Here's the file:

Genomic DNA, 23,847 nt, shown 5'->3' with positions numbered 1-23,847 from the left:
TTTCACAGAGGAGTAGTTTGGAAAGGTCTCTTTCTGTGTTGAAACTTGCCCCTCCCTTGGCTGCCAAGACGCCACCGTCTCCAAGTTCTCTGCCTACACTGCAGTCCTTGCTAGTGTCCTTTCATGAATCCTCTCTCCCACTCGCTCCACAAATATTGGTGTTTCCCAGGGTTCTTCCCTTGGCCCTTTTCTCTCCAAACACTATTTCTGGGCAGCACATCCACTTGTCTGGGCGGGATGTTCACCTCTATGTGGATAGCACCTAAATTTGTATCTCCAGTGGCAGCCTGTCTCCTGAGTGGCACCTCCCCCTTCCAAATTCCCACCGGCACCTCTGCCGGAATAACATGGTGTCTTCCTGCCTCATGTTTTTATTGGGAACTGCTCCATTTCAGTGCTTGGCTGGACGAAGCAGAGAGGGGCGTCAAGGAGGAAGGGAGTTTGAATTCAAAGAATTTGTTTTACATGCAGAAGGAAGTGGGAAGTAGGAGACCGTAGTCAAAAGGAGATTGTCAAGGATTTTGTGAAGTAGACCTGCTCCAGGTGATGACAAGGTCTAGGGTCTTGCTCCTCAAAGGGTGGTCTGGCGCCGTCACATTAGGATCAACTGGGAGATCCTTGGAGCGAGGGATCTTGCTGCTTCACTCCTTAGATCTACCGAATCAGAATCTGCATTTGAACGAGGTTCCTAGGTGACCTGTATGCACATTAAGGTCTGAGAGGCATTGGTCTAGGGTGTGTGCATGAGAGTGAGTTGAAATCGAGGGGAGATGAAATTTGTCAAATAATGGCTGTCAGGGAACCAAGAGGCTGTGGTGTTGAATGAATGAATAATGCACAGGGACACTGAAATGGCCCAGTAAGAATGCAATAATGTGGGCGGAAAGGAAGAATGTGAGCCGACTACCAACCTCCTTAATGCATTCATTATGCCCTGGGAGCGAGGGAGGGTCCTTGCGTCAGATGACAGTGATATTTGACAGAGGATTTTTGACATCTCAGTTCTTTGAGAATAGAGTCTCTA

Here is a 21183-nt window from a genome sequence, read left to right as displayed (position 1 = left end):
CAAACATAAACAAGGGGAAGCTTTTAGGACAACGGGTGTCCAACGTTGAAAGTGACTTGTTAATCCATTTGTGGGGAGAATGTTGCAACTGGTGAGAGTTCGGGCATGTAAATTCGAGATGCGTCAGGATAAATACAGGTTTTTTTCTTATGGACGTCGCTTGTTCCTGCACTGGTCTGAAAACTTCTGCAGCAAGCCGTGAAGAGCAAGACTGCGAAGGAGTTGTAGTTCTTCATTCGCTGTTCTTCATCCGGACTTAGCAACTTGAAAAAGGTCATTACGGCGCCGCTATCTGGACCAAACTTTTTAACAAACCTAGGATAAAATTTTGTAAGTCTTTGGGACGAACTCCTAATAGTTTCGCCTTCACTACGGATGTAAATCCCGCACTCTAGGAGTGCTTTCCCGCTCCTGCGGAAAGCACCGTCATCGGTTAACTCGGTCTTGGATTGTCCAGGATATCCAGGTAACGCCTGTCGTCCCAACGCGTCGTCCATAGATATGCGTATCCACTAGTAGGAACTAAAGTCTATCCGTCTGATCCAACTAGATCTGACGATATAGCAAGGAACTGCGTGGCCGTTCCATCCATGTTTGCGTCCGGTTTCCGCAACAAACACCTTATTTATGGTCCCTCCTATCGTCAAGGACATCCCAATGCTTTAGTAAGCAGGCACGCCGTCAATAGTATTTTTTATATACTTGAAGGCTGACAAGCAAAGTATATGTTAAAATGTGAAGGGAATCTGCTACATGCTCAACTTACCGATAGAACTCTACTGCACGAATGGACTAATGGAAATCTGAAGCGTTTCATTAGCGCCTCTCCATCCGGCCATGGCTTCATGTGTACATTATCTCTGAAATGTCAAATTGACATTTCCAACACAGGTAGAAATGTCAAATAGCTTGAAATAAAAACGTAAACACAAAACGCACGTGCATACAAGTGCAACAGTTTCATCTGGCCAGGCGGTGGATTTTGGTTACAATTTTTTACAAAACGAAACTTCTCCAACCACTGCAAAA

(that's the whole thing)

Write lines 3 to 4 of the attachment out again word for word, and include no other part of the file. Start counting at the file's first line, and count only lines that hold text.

Here is a 21183-nt window from a genome sequence, read left to right as displayed (position 1 = left end):
CAAACATAAACAAGGGGAAGCTTTTAGGACAACGGGTGTCCAACGTTGAAAGTGACTTGTTAATCCATTTGTGGGGAGAATGTTGCAACTGGTGAGAGTTCGGGCATGTAAATTCGAGATGCGTCAGGATAAATACAGGTTTTTTTCTTATGGACGTCGCTTGTTCCTGCACTGGTCTGAAAACTTCTGCAGCAAGCCGTGAAGAGCAAGACTGCGAAGGAGTTGTAGTTCTTCATTCGCTGTTCTTCATCCGGACTTAGCAACTTGAAAAAGGTCATTACGGCGCCGCTATCTGGACCAAACTTTTTAACAAACCTAGGATAAAATTTTGTAAGTCTTTGGGACGAACTCCTAATAGTTTCGCCTTCACTACGGATGTAAATCCCGCACTCTAGGAGTGCTTTCCCGCTCCTGCGGAAAGCACCGTCATCGGTTAACTCGGTCTTGGATTGTCCAGGATATCCAGGTAACGCCTGTCGTCCCAACGCGTCGTCCATAGATATGCGTATCCACTAGTAGGAACTAAAGTCTATCCGTCTGATCCAACTAGATCTGACGATATAGCAAGGAACTGCGTGGCCGTTCCATCCATGTTTGCGTCCGGTTTCCGCAACAAACACCTTATTTATGGTCCCTCCTATCGTCAAGGACATCCCAATGCTTTAGTAAGCAGGCACGCCGTCAATAGTATTTTTTATATACTTGAAGGCTGACAAGCAAAGTATATGTTAAAATGTGAAGGGAATCTGCTACATGCTCAACTTACCGATAGAACTCTACTGCACGAATGGACTAATGGAAATCTGAAGCGTTTCATTAGCGCCTCTCCATCCGGCCATGGCTTCATGTGTACATTATCTCTGAAATGTCAAATTGACATTTCCAACACAGGTAGAAATGTCAAATAGCTTGAAATAAAAACGTAAACACAAAACGCACGTGCATACAAGTGCAACAGTTTCATCTGGCCAGGCGGTGGATTTTGGTTACAATTTTTTACAAAACGAAACTTCTCCAACCACTGCAAAA